Friday, 15 November 2013
Friday, 18 October 2013
Thursday, 17 October 2013
Tuesday, 8 October 2013
Gizmodo republishes some photographs of projection booths in the final days of film. There are a few nice comments from former projectionists below the article.
The photographer is Joseph Holmes.
Wednesday, 11 September 2013
Today I finally saw inside the Management School lecture theatre. Remember the one? The theatre that the university offered to OFU in place of LT-G but which was turned down, without consultation, by USSU on our behalf? Yes, that one.
It's nice. I think we'd have been very lucky to have it and we'd have been happy there.
It's spacious and comfortable. It has three digital projectors although not mounted in a way that would lend itself to a hacked, twenty-first century facsimile of a Cinerama screen.
The two side projectors are ceiling-mounted with their own retractable screens. The central Christie projector lives inside a small booth. It projects straight onto the front wall of the theatre. The image size is limited by six grills in the wall which are presumably for front centre and stereo sound. The theatre is generously equipped with surround speakers. There is also a small theatre-style lighting rig.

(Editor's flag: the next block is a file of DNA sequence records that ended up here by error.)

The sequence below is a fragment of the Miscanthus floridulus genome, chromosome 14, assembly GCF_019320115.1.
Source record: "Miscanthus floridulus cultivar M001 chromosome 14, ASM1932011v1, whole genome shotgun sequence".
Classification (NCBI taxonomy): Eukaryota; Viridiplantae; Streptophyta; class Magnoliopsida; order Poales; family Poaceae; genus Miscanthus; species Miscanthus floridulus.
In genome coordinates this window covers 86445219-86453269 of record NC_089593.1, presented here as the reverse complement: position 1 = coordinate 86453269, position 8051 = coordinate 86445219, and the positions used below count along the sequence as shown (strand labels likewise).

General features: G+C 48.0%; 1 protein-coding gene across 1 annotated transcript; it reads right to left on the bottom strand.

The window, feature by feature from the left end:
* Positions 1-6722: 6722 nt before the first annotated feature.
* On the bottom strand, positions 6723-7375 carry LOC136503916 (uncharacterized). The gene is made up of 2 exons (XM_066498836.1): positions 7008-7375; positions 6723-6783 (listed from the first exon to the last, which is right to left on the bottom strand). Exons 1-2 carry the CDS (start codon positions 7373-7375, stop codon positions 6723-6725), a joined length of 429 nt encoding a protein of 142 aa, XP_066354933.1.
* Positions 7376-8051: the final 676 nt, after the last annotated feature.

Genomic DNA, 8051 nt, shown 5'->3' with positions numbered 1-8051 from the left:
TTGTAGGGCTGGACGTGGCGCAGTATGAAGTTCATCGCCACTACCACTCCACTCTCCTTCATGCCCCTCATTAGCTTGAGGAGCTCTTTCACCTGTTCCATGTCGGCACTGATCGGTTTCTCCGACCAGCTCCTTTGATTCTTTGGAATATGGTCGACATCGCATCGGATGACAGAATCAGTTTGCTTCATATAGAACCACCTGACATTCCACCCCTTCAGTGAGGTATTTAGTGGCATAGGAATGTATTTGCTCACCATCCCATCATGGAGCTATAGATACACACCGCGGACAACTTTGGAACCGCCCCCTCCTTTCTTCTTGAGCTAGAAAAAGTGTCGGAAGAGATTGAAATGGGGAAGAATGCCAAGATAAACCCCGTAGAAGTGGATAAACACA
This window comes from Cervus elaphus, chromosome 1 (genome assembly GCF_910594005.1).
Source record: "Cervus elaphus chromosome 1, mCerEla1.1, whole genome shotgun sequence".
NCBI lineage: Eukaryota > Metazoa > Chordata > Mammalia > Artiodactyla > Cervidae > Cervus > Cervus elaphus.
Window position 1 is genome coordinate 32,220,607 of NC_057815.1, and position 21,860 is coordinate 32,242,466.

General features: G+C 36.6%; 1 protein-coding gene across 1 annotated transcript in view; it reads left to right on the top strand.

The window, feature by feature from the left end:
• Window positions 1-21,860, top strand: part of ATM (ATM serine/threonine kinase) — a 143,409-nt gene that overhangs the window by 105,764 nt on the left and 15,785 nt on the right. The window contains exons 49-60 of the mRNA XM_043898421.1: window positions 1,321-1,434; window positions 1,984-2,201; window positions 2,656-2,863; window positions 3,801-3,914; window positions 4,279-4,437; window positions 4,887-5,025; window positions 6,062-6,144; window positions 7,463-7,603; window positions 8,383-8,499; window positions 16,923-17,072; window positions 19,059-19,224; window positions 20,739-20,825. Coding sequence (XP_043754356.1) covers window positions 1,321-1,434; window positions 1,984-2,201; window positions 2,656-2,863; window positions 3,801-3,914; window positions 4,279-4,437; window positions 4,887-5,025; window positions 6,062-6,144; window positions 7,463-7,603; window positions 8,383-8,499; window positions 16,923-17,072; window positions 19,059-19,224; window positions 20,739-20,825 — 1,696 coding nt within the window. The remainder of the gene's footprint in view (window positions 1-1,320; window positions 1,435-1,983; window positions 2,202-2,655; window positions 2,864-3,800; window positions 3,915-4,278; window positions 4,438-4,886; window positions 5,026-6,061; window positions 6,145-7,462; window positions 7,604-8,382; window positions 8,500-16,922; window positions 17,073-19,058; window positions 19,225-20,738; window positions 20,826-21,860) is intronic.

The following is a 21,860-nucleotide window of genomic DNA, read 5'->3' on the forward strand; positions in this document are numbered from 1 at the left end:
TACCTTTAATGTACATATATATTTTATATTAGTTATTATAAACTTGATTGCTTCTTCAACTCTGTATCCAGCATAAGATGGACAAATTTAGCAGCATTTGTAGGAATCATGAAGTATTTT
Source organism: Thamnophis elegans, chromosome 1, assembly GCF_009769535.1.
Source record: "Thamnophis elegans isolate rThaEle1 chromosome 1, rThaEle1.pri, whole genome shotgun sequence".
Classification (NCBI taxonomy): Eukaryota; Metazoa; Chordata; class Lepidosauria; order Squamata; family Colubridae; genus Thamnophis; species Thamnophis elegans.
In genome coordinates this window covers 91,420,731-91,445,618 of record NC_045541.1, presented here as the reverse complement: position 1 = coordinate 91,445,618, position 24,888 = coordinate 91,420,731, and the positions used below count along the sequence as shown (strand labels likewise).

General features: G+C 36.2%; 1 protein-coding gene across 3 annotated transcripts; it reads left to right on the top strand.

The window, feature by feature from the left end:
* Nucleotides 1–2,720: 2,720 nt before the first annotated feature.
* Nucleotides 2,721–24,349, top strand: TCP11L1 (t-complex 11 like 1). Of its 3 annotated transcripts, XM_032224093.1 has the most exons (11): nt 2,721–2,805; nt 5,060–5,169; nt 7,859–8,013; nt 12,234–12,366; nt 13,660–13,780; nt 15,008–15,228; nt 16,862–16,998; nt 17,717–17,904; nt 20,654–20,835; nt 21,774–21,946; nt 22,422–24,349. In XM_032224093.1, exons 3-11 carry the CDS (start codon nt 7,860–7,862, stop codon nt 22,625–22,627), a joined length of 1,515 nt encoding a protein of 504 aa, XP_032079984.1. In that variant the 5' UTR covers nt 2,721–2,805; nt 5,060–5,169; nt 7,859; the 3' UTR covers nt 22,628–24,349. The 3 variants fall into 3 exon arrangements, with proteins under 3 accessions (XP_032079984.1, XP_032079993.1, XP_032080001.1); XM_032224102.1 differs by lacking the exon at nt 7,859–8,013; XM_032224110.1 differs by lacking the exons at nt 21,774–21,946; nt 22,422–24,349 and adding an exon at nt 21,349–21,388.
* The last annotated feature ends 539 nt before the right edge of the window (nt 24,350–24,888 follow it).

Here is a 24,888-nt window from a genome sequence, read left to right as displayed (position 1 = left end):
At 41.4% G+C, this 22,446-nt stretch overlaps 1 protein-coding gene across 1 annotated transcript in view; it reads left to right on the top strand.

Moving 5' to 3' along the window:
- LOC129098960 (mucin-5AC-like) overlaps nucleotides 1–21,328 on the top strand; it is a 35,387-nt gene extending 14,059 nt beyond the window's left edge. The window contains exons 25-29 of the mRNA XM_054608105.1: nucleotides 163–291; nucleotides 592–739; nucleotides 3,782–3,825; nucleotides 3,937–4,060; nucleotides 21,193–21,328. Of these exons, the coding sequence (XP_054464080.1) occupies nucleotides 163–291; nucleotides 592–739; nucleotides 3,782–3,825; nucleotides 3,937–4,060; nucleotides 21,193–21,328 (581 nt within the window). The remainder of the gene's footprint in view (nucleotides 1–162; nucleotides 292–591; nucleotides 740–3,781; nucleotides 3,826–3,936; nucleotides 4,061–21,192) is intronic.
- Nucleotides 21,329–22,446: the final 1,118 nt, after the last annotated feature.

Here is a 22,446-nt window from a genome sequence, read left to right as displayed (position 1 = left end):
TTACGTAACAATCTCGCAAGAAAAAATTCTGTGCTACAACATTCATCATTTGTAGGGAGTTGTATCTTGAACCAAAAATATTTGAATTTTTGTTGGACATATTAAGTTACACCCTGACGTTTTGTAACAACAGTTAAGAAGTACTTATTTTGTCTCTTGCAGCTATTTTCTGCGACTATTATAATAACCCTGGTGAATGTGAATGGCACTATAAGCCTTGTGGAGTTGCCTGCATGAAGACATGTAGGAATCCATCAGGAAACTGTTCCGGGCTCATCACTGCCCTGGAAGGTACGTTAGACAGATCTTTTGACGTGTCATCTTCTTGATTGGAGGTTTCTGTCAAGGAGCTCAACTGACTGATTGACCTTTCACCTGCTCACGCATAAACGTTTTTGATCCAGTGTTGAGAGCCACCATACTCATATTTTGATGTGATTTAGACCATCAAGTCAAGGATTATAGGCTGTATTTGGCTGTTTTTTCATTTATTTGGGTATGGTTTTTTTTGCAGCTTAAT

In all, I'm quite impressed. There would be issues for the busiest film showings with patrons sitting in the front wings but we had the same problem of sight lines in LT-G; it's designed as a lecture theatre primarily, after all.
Thursday, 5 September 2013
Article in The Atlantic Cities. Somewhat inevitably, small-town cinemas in the US are struggling with the costs of switching to digital. Nothing here we couldn't have guessed / foreseen, unfortunately, although some of the survival strategies (crowd-funding under the banner "Go Digital or Go Dark"; pooled resources between independent operators) are novel.
Tuesday, 4 June 2013
Monday, 20 May 2013
When we started uploading old OFU films onto the Internet, we genuinely thought that YouTube would be a "flash in the pan" and that it would be cleverer to host our own. We were quite wrong.
At long last, then, OFU finally gets its own YouTube channel. It will take a while to migrate the films across so please be patient, and remember to subscribe to the channel to get updates as soon as they are available.